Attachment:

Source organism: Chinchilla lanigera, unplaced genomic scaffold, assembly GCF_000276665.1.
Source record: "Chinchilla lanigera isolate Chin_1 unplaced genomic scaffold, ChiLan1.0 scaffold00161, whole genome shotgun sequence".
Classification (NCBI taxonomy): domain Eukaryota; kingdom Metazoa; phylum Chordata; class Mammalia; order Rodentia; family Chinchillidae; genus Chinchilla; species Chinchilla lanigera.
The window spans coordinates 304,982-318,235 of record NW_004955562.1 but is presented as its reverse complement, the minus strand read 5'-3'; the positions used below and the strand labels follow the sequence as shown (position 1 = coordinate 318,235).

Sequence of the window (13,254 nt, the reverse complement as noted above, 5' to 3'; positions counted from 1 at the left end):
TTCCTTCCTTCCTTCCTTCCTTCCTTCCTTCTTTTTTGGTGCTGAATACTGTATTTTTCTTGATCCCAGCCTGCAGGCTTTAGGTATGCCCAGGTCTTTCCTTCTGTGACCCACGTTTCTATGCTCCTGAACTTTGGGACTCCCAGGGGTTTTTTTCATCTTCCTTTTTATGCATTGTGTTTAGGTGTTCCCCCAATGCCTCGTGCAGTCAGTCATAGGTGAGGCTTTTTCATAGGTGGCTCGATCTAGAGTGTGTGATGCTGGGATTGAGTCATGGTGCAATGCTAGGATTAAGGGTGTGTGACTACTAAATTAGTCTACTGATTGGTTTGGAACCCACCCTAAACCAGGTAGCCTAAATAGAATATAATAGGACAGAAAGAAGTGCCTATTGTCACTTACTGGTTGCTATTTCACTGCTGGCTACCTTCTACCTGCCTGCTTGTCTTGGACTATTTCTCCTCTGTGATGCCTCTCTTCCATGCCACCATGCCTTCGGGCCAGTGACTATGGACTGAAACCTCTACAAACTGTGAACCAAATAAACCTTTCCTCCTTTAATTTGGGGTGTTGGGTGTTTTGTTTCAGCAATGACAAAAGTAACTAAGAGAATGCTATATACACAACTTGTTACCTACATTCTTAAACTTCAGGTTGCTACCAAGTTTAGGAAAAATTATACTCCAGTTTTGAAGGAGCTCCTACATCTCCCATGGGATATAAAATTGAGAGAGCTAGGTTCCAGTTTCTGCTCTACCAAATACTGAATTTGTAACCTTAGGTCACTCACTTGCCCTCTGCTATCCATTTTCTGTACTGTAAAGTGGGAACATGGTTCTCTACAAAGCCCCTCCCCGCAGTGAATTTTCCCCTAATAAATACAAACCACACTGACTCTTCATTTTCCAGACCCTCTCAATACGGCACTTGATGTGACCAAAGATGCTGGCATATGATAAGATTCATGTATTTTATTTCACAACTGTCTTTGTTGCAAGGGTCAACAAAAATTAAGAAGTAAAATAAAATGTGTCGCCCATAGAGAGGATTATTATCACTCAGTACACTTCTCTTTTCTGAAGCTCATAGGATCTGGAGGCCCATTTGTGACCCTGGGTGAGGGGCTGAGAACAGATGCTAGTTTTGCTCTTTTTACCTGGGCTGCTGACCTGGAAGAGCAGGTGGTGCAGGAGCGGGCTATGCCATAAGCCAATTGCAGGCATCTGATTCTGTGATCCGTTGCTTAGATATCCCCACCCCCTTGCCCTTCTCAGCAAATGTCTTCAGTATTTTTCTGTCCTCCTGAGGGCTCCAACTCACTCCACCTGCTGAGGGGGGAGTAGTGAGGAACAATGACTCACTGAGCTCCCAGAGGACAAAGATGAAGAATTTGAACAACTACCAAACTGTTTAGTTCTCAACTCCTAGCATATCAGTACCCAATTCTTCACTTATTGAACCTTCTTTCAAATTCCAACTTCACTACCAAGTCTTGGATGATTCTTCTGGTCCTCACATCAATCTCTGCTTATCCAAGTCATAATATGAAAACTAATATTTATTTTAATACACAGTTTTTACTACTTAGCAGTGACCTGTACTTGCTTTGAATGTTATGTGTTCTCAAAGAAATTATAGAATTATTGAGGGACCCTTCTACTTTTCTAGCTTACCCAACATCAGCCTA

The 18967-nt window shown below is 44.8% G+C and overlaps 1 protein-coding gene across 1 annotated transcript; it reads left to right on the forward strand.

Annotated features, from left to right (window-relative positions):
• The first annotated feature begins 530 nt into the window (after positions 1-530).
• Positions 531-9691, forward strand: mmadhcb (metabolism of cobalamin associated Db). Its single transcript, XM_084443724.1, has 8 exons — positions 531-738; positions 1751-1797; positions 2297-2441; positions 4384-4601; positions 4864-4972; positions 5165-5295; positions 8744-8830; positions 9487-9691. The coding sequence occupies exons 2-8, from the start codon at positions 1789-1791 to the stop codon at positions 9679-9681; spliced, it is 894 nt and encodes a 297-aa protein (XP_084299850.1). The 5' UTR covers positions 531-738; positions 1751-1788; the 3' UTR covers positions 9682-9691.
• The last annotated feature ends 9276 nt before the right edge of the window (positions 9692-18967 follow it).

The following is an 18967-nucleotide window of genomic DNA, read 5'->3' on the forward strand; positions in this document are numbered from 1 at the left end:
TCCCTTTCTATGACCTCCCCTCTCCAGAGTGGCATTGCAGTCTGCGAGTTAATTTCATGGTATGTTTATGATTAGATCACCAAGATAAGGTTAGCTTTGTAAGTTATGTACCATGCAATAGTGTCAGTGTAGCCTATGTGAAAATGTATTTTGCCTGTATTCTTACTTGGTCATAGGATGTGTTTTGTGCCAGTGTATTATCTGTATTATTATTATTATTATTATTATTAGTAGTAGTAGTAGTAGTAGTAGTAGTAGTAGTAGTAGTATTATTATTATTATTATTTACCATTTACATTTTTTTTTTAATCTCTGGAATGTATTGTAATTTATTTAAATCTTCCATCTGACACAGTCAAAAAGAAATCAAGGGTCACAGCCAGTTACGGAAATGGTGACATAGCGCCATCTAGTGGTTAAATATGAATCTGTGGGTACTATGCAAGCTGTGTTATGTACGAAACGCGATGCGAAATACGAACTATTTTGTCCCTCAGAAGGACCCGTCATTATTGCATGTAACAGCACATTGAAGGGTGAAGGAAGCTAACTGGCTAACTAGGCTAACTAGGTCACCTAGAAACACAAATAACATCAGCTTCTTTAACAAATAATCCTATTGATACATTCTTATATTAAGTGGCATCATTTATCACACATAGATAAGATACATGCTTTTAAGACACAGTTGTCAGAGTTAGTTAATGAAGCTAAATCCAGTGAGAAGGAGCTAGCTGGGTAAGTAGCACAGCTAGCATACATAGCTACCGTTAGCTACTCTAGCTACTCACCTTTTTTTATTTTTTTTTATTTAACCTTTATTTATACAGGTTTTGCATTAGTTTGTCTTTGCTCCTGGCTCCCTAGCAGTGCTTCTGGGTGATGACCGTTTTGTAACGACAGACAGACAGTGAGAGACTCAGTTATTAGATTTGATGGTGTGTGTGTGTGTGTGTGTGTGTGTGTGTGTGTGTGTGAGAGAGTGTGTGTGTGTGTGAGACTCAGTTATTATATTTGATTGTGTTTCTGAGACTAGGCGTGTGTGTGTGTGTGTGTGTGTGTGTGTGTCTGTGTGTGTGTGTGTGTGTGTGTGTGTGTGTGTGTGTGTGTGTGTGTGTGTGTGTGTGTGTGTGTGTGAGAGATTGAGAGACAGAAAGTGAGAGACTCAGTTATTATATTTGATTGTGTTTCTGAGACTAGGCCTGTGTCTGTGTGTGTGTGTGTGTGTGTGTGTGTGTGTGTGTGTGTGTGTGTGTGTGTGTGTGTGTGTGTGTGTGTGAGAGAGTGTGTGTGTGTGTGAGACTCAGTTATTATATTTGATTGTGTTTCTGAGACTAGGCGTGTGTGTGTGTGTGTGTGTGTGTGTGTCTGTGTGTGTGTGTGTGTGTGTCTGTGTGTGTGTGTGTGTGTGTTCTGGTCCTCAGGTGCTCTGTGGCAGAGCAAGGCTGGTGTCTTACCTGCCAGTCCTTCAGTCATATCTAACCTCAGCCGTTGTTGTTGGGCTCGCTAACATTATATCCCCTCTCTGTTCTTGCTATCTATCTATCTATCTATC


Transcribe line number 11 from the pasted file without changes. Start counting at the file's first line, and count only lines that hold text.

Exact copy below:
• The last annotated feature ends 9276 nt before the right edge of the window (positions 9692-18967 follow it).